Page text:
Straight talking requires being completely transparent about your internal thinking and any concerns to those you are communicating. One inspirational leader demonstrated this, when he commented, ‘I have a concern that we are not defining clearly our next steps from this meeting. I’m worried this this will mean we have to meet up again over the same issue.’ His habit of speaking out loud his thinking, swept away his colleagues fear that there were any hidden agendas or concerns about what he was thinking.
Creating a culture of straight talking within a team, removes stress and fear of hidden agendas. It enables all to talk openly, sharing their feedback and concerns. In these uncertain times, this can be hugely liberating and valuable to the school community.
Straight talking helps learning within teams as it encourages more diverse thinking through honesty and the tabling of alternative perspectives.
Be a deciding being
Between stimulus and response there is a space. In that space is our power to choose our response. In our response lies our growth and our freedom.Viktor Frankl
When faced with choices, we have two basic responses, to events. Our response may be to do something, or it may be to do nothing. However, both come with consequences, and we need to be aware of the consequences of choosing to do nothing.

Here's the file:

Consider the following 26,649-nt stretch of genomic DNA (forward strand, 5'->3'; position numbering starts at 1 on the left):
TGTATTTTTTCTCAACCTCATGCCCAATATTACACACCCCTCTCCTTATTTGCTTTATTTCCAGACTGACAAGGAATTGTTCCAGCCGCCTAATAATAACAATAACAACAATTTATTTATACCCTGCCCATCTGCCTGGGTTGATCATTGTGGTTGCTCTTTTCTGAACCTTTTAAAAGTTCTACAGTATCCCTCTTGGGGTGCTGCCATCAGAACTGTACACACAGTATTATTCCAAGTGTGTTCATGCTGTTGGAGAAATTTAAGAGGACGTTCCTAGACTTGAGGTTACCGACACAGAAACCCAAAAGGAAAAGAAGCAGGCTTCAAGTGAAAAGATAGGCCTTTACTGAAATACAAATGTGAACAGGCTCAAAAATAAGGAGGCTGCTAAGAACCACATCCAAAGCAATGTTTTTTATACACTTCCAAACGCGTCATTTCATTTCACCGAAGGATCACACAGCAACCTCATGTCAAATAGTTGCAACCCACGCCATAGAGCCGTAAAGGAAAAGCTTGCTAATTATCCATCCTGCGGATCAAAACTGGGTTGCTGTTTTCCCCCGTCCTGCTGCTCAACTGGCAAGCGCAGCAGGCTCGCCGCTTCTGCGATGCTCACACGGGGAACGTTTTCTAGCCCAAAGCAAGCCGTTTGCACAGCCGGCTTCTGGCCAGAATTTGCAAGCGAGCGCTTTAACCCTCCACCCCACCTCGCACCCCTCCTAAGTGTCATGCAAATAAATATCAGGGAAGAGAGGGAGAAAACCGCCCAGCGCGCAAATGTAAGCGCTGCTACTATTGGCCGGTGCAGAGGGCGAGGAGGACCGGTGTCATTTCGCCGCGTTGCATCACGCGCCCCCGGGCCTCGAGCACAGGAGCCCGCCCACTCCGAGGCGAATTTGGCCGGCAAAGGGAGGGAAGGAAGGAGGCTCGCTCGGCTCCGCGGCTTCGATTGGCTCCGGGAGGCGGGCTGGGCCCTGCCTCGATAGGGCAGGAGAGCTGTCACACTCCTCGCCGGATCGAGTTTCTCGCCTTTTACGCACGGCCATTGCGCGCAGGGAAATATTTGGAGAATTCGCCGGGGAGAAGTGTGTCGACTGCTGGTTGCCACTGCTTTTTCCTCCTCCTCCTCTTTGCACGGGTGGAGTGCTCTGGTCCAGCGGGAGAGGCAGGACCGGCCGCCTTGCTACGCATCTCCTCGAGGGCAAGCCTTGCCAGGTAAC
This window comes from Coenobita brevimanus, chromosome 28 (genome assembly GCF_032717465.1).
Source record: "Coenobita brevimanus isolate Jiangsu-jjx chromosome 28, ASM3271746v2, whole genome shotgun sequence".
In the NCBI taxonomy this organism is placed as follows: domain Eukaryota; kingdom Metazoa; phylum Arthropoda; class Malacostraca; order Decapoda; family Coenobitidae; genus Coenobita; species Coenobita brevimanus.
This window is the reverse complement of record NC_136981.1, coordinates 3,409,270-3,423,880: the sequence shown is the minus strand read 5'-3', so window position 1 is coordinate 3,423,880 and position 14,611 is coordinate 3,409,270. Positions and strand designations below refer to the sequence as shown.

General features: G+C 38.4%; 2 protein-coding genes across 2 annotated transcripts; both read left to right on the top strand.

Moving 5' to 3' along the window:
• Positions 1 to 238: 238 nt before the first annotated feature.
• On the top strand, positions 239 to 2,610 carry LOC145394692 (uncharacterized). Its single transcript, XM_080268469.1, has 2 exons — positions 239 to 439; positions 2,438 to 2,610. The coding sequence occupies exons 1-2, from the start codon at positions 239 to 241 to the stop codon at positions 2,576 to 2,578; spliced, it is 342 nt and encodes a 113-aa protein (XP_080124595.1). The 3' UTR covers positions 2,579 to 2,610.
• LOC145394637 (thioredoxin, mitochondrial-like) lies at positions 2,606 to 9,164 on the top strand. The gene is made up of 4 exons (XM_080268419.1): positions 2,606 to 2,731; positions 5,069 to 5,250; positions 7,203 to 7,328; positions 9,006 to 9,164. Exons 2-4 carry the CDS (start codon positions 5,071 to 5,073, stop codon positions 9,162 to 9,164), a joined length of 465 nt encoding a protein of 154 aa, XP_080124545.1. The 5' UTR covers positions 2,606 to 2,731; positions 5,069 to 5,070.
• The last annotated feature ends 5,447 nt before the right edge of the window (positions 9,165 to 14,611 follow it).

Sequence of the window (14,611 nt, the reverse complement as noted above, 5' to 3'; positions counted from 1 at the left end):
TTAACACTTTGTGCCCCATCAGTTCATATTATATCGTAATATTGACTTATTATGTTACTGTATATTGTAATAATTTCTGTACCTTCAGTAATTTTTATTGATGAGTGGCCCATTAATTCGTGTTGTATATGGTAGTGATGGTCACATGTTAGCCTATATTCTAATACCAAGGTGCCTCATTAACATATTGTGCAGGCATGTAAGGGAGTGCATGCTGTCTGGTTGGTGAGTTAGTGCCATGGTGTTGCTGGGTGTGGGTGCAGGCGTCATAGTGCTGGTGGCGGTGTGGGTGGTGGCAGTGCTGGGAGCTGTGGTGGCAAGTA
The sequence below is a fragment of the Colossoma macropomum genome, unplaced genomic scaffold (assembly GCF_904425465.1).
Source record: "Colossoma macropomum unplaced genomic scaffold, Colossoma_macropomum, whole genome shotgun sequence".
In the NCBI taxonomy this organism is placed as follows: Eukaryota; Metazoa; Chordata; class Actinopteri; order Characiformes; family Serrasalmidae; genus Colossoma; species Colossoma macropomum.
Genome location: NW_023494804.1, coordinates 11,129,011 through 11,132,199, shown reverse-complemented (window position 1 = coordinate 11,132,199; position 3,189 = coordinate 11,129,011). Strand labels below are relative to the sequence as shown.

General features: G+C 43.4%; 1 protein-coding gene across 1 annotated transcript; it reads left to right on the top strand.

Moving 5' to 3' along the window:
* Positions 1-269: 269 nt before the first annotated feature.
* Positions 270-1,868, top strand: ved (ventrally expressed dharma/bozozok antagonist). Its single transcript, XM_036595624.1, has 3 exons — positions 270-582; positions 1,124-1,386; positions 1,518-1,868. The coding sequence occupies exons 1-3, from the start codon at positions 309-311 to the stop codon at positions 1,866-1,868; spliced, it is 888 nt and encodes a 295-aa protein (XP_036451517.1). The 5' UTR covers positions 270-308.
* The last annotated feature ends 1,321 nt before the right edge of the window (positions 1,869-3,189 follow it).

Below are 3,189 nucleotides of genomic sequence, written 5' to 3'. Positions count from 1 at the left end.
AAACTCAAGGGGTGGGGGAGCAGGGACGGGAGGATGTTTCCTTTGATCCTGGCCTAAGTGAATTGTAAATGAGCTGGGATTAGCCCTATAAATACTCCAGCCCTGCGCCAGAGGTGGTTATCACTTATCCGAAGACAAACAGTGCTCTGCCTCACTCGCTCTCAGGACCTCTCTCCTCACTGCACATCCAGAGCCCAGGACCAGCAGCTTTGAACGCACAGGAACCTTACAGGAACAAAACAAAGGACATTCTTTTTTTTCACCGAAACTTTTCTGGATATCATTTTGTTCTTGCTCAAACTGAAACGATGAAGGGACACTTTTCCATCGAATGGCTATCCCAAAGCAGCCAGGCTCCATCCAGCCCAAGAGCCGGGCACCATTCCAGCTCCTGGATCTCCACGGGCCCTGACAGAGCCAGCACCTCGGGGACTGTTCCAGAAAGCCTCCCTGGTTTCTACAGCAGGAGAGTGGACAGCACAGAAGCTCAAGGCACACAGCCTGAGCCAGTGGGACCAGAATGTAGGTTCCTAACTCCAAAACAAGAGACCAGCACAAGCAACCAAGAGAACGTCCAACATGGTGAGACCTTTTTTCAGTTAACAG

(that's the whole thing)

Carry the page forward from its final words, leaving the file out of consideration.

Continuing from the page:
If we do choose action, then our response should be informed by working backwards from the outcome we’d prefer. By focussing on the ideal outcome, individuals and teams can choose the most appropriate response that best helps this outcome to be achieved.
This ‘slow’ thinking approach, challenges individuals to evaluate their decision-making. This may include asking:
- Am I seeing all there is to see in this situation?
- What other options are open to me?
- How might others perceive this situation differently?
- What is their preferred outcome?
- How will others respond to this decision?
- What are the potential risks of the choice I’ve made?
Perception is a choice too
That perception is a choice is brought home to me each day, when I call my 87 year old Aunty. She has complex health conditions and has been isolating alone in a second floor flat, since the lockdown was announced.
How we see the world around us, how we interpret what happens to us, is a choice. She has chosen to hold a positive outlook and see opportunity for learning and growth. Consequently each day she enthusiastically tells me about the way the gardens around her flats are growing and which flowers are out in bloom. She’ll also update me on the latest developments in the book she is reading.
Her choice to look for possibilities in this period, rather than problems, is helping her hugely. Not only that, regardless of how stressful and busy my working day has been, the warmth and energy that comes down the phone line is infectious. She certainly brings light to my world.
Given how this period has reinforced the finite nature of life, valuing each moment and experience is so important. Choosing to bring light to a room, or a team, by our outlook can change our own and others’ perceptions too.